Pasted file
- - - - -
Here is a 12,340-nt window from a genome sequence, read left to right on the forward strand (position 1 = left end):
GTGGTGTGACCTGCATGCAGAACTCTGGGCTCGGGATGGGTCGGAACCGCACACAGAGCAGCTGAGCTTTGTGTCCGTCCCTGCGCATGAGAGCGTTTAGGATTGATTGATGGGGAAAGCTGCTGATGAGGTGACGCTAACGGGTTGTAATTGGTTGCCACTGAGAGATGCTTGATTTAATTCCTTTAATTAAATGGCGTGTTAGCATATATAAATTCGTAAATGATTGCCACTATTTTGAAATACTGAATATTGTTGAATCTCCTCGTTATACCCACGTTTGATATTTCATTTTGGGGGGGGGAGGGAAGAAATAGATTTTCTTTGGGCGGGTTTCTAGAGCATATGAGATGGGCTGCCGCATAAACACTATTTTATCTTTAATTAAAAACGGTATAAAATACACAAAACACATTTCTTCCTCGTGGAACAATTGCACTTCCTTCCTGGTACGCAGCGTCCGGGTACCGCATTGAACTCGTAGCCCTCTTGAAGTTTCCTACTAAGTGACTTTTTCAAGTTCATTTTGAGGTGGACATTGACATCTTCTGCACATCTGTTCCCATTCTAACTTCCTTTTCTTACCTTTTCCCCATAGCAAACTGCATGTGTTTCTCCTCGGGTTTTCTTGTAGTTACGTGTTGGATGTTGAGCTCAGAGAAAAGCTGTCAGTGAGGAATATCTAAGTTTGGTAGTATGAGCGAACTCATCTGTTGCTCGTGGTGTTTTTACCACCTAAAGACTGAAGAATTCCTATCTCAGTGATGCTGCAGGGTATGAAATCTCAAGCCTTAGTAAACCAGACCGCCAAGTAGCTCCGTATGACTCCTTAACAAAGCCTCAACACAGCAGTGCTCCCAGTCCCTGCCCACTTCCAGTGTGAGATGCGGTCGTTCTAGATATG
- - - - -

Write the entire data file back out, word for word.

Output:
Here is a 12,340-nt window from a genome sequence, read left to right on the forward strand (position 1 = left end):
GTGGTGTGACCTGCATGCAGAACTCTGGGCTCGGGATGGGTCGGAACCGCACACAGAGCAGCTGAGCTTTGTGTCCGTCCCTGCGCATGAGAGCGTTTAGGATTGATTGATGGGGAAAGCTGCTGATGAGGTGACGCTAACGGGTTGTAATTGGTTGCCACTGAGAGATGCTTGATTTAATTCCTTTAATTAAATGGCGTGTTAGCATATATAAATTCGTAAATGATTGCCACTATTTTGAAATACTGAATATTGTTGAATCTCCTCGTTATACCCACGTTTGATATTTCATTTTGGGGGGGGGAGGGAAGAAATAGATTTTCTTTGGGCGGGTTTCTAGAGCATATGAGATGGGCTGCCGCATAAACACTATTTTATCTTTAATTAAAAACGGTATAAAATACACAAAACACATTTCTTCCTCGTGGAACAATTGCACTTCCTTCCTGGTACGCAGCGTCCGGGTACCGCATTGAACTCGTAGCCCTCTTGAAGTTTCCTACTAAGTGACTTTTTCAAGTTCATTTTGAGGTGGACATTGACATCTTCTGCACATCTGTTCCCATTCTAACTTCCTTTTCTTACCTTTTCCCCATAGCAAACTGCATGTGTTTCTCCTCGGGTTTTCTTGTAGTTACGTGTTGGATGTTGAGCTCAGAGAAAAGCTGTCAGTGAGGAATATCTAAGTTTGGTAGTATGAGCGAACTCATCTGTTGCTCGTGGTGTTTTTACCACCTAAAGACTGAAGAATTCCTATCTCAGTGATGCTGCAGGGTATGAAATCTCAAGCCTTAGTAAACCAGACCGCCAAGTAGCTCCGTATGACTCCTTAACAAAGCCTCAACACAGCAGTGCTCCCAGTCCCTGCCCACTTCCAGTGTGAGATGCGGTCGTTCTAGATATG